How to Tame a Fox (and Build a Dog)

Visionary Scientists and a Siberian Tale of Jump-Started Evolution

How to Tame a Fox (and Build a Dog)

Tucked away in Siberia, there are furry, four-legged creatures with wagging tails and floppy ears that are as docile and friendly as any lapdog. But, despite appearances, these are not dogs—they are foxes. They are the result of the most astonishing experiment in breeding ever undertaken—imagine speeding up thousands of years of evolution into a few decades. In 1959, biologists Dmitri Belyaev and Lyudmila Trut set out to do just that, by starting with a few dozen silver foxes from fox farms in the USSR and attempting to recreate the evolution of wolves into dogs in real time in order to witness the process of domestication. This is the extraordinary, untold story of this remarkable undertaking. Most accounts of the natural evolution of wolves place it over a span of about 15,000 years, but within a decade, Belyaev and Trut’s fox breeding experiments had resulted in puppy-like foxes with floppy ears, piebald spots, and curly tails. Along with these physical changes came genetic and behavioral changes, as well. The foxes were bred using selection criteria for tameness, and with each generation, they became increasingly interested in human companionship. Trut has been there the whole time, and has been the lead scientist on this work since Belyaev’s death in 1985, and with Lee Dugatkin, biologist and science writer, she tells the story of the adventure, science, politics, and love behind it all. In How to Tame a Fox, Dugatkin and Trut take us inside this path-breaking experiment in the midst of the brutal winters of Siberia to reveal how scientific history is made and continues to be made today. To date, fifty-six generations of foxes have been domesticated, and we continue to learn significant lessons from them about the genetic and behavioral evolution of domesticated animals. How to Tame a Fox offers an incredible tale of scientists at work, while also celebrating the deep attachments that have brought humans and animals together throughout time.

Why We Believe

Evolution and the Human Way of Being

Why We Believe

A wide-ranging argument by a renowned anthropologist that the capacity to believe is what makes us human Why are so many humans religious? Why do we daydream, imagine, and hope? Philosophers, theologians, social scientists, and historians have offered explanations for centuries, but their accounts often ignore or even avoid human evolution. Evolutionary scientists answer with proposals for why ritual, religion, and faith make sense as adaptations to past challenges or as by-products of our hyper-complex cognitive capacities. But what if the focus on religion is too narrow? Renowned anthropologist Agustín Fuentes argues that the capacity to be religious is actually a small part of a larger and deeper human capacity to believe. Why believe in religion, economies, love? A fascinating intervention into some of the most common misconceptions about human nature, this book employs evolutionary, neurobiological, and anthropological evidence to argue that belief—the ability to commit passionately and wholeheartedly to an idea—is central to the human way of being in the world.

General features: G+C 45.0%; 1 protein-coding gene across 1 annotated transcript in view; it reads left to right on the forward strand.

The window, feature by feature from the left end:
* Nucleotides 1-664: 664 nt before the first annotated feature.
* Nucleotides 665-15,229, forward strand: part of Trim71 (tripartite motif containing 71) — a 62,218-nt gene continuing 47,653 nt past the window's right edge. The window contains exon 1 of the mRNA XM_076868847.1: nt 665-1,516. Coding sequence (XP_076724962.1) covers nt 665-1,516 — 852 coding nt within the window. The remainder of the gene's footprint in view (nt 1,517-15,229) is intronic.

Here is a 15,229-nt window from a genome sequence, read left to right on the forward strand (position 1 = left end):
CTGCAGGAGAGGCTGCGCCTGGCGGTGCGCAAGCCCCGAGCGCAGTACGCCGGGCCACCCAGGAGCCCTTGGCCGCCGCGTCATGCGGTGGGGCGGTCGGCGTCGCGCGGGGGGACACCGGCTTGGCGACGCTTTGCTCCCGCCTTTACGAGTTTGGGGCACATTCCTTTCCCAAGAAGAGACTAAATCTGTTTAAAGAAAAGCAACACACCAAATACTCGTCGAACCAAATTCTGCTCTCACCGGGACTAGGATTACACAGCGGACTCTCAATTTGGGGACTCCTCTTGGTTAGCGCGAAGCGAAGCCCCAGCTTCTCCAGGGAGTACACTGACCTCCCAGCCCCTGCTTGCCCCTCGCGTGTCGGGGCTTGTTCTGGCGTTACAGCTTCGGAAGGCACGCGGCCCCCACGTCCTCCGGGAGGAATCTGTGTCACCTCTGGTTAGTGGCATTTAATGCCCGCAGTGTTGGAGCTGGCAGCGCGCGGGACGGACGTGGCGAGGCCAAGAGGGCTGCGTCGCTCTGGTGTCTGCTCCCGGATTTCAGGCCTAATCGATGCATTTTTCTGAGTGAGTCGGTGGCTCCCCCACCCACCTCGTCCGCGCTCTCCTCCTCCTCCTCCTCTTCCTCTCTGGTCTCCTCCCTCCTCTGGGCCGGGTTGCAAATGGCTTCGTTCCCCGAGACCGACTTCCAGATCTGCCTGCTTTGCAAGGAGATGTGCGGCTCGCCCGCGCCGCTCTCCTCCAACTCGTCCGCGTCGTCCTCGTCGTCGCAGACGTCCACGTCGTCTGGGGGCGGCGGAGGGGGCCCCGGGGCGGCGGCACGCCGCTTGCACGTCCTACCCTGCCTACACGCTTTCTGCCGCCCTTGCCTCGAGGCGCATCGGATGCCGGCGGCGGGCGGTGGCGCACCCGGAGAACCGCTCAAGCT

Mr. Jefferson and the Giant Moose

Natural History in Early America

Mr. Jefferson and the Giant Moose

In the years after the Revolutionary War, the fledgling republic of America was viewed by many Europeans as a degenerate backwater, populated by subspecies weak and feeble. Chief among these naysayers was the French Count and world-renowned naturalist Georges-Louis Leclerc de Buffon, who wrote that the flora and fauna of America (humans included) were inferior to European specimens. Thomas Jefferson—author of the Declaration of Independence, U.S. president, and ardent naturalist—spent years countering the French conception of American degeneracy. His Notes on Virginia systematically and scientifically dismantled Buffon’s case through a series of tables and equally compelling writing on the nature of his home state. But the book did little to counter the arrogance of the French and hardly satisfied Jefferson’s quest to demonstrate that his young nation was every bit the equal of a well-established Europe. Enter the giant moose. The American moose, which Jefferson claimed was so enormous a European reindeer could walk under it, became the cornerstone of his defense. Convinced that the sight of such a magnificent beast would cause Buffon to revise his claims, Jefferson had the remains of a seven-foot ungulate shipped first class from New Hampshire to Paris. Unfortunately, Buffon died before he could make any revisions to his Histoire Naturelle, but the legend of the moose makes for a fascinating tale about Jefferson’s passion to prove that American nature deserved prestige. In Mr. Jefferson and the Giant Moose, Lee Alan Dugatkin vividly recreates the origin and evolution of the debates about natural history in America and, in so doing, returns the prize moose to its rightful place in American history.